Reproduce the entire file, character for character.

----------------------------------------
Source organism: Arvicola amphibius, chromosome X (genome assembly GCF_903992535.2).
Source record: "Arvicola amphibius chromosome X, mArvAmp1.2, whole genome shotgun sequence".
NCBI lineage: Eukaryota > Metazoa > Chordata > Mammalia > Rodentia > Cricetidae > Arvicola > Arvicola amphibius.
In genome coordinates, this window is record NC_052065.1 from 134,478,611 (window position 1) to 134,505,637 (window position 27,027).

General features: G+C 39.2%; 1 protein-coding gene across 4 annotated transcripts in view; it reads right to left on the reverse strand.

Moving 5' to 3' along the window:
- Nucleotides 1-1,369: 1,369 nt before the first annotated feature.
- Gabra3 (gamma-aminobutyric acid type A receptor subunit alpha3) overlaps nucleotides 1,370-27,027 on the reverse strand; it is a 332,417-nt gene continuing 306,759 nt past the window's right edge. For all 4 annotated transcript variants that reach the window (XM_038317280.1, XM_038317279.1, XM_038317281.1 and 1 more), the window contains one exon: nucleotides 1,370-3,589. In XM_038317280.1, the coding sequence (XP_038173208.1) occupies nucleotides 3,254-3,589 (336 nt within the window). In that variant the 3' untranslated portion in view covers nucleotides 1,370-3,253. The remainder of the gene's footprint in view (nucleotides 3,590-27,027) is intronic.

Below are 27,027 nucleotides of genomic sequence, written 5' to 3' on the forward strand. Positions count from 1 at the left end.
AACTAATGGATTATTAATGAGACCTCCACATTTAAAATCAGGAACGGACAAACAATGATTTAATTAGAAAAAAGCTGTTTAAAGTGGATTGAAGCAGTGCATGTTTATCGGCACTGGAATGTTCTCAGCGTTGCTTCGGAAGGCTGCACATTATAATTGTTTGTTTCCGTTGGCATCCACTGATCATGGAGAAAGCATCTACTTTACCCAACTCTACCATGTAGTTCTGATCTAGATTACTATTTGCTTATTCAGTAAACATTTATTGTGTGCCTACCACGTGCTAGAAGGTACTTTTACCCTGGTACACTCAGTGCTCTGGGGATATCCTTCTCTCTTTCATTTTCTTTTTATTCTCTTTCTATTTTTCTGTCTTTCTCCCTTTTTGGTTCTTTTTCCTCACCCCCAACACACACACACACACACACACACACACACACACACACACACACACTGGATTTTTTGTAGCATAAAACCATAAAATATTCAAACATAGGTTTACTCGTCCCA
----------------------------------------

Source organism: Arvicola amphibius, chromosome X (genome assembly GCF_903992535.2).
Source record: "Arvicola amphibius chromosome X, mArvAmp1.2, whole genome shotgun sequence".
NCBI lineage: Eukaryota > Metazoa > Chordata > Mammalia > Rodentia > Cricetidae > Arvicola > Arvicola amphibius.
In genome coordinates, this window is record NC_052065.1 from 134,478,611 (window position 1) to 134,505,637 (window position 27,027).

General features: G+C 39.2%; 1 protein-coding gene across 4 annotated transcripts in view; it reads right to left on the reverse strand.

Moving 5' to 3' along the window:
- Nucleotides 1-1,369: 1,369 nt before the first annotated feature.
- Gabra3 (gamma-aminobutyric acid type A receptor subunit alpha3) overlaps nucleotides 1,370-27,027 on the reverse strand; it is a 332,417-nt gene continuing 306,759 nt past the window's right edge. For all 4 annotated transcript variants that reach the window (XM_038317280.1, XM_038317279.1, XM_038317281.1 and 1 more), the window contains one exon: nucleotides 1,370-3,589. In XM_038317280.1, the coding sequence (XP_038173208.1) occupies nucleotides 3,254-3,589 (336 nt within the window). In that variant the 3' untranslated portion in view covers nucleotides 1,370-3,253. The remainder of the gene's footprint in view (nucleotides 3,590-27,027) is intronic.

Below are 27,027 nucleotides of genomic sequence, written 5' to 3' on the forward strand. Positions count from 1 at the left end.
AACTAATGGATTATTAATGAGACCTCCACATTTAAAATCAGGAACGGACAAACAATGATTTAATTAGAAAAAAGCTGTTTAAAGTGGATTGAAGCAGTGCATGTTTATCGGCACTGGAATGTTCTCAGCGTTGCTTCGGAAGGCTGCACATTATAATTGTTTGTTTCCGTTGGCATCCACTGATCATGGAGAAAGCATCTACTTTACCCAACTCTACCATGTAGTTCTGATCTAGATTACTATTTGCTTATTCAGTAAACATTTATTGTGTGCCTACCACGTGCTAGAAGGTACTTTTACCCTGGTACACTCAGTGCTCTGGGGATATCCTTCTCTCTTTCATTTTCTTTTTATTCTCTTTCTATTTTTCTGTCTTTCTCCCTTTTTGGTTCTTTTTCCTCACCCCCAACACACACACACACACACACACACACACACACACACACACACACACTGGATTTTTTGTAGCATAAAACCATAAAATATTCAAACATAGGTTTACTCGTCCCA